I guess I don't see an issue with Nissan's response, so far. IMO, one of the beauties of the design of the Leaf battery system is that individual modules can be replaced. They have publicly discussed that they expect this will be necessary in some cases, but that replacement of the entire pack should not be necessary in most cases. In TickTock's case, he can expect this cell to degrade within the next year or so to the point at which Nissan's service computer will recommend replacement during one of the annual inspections. At that point, he should receive a new module which will likely have the same or higher capacity than the rest of the pack, which is not an issue.

BTW, I recently purchased a demo Leaf and just yesterday had a very similar excursion to the one which TickTock described in the OP. GOM was reporting 43 miles and five bars were left after driving only 32 easy miles starting from 80% charge. As such, I can certainly relate to being concerned about battery capacity. But I also see this EV campaign by Nissan as EXTREMELY high profile. They are gearing up to sell massive quantities of these cars. I am quite hopeful that they will not leave us at the end of our 8-year warranty with only 50% battery capacity!
RegGuheert
2011 Leaf SL Demo vehicle
2011 miles at purchase. 10K miles on Apr 14, 2013. 20K miles (55.7Ah) on Aug 7, 2014, 30K miles (52.0Ah) on Dec 30, 2015, 40K miles (49.8Ah) on Feb 8, 2017.
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edatoakrun
Posts: 4704
Joined: Thu Nov 11, 2010 9:33 am
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Leaf Number: 2184
Location: Shasta County, North California

Re: 20% capacity loss in 9 months is "normal"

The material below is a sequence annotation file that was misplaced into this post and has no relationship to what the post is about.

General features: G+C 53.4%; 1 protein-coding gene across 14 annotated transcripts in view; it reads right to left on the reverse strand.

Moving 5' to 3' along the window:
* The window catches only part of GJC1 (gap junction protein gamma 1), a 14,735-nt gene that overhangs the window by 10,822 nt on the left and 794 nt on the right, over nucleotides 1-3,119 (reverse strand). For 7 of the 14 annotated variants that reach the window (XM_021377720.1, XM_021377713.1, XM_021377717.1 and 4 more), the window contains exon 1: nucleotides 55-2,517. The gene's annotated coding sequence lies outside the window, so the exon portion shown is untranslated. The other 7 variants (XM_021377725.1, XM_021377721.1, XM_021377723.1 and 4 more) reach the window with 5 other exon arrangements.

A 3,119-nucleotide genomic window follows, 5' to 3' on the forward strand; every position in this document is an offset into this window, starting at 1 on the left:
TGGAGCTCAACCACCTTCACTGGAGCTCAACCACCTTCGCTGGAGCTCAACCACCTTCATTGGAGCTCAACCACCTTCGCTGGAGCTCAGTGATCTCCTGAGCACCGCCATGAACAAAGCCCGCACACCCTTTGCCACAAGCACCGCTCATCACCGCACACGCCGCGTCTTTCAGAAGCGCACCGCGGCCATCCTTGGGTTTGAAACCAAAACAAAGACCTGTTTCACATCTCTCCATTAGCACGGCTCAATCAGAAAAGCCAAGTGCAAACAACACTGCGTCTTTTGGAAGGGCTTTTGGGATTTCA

Sun Mar 25, 2012 7:29 am

IMO, the most accurate and comprehensive calculation of battery capacity, can (presently) be accomplished by range tests, from 100% charge, to the lowest level your situation allows. Shortly after I got my leaf, I chose a trip I knew I would want to make repeatedly, near maximum range.

By reducing variations under my control, speed. driving style, and climate control, as much as possible, and recording variations in available battery capacity, energy use and efficiency outside my control, principally (estimated) battery temperature, and driving temperature, I believe I now have a baseline record of maximum range, allowing me to calculate any reduction, in the future.

I’ve repeated the process several times, and, since having CW updated in August, I believe I am able to not only record the range experienced on this drive, but am also able to calculate available battery capacity, with reasonable accuracy. For example, last September:

...According to CW, on this drive I used 18.7 kWh to drive 91.1 miles at average energy economy of 4.9 m/kWh....

Extrapolating from the chart, it appears CW may be saying the 1.7 kWh (8.5% from the chart, of 20.4 total kWh-anyone have a better number?) I had left at or near VLBW implies total available battery capacity of about 20.4 kWh.
So, from the limited info I can gather, looks to me that Carwings may now be accurate as to energy use.

Posts from others who can take the charge lower could verify this...


viewtopic.php?f=31&t=5423&hilit=carwings+update&start=10

Of course, if you feel you have more accurate means of calculating available battery capacity from range, than Carwings, you could use those methods.

I would suggest Every LEAF owner try this. At least until some point in the Future, when Phil, or others, may provide more accurate methods.

But IMO, every LEAF owner should be able get resolution to +/- a few percent, by doing this. You will also see for yourself how variations in temperature, ECO/drive, use, braking, etc., affect your energy use, and how effectively ascent energy is recovered, in descent.

It could also be very useful to have this information, if there is ever a difference of opinion between yourself, and Nissan as to your present or past battery capacity, such as may be so, in this case.
no condition is permanent

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garygid
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Re: 20% capacity loss in 9 months is "normal"

Sun Mar 25, 2012 8:20 am

If a cell-pair is low (high) when the pack is low AND low (high) when the pack is high, the c-p is out of balance.
However, if it is low when the pack is low, and high when the pack is high, the c-p has LOW capacity.

One needs two cell voltage tests to detect this condition (one at high charge and one at low change).
See SOC/GID-Meter and CAN-Do Info
2011 LEAF, sold in 2015
2010 Prius, 2014 silver Tesla S
Nissan EVSE, mod to 240/120v 16A
PU: SDG&E
Solar PV: 33 x 225W -> 7 kW max AC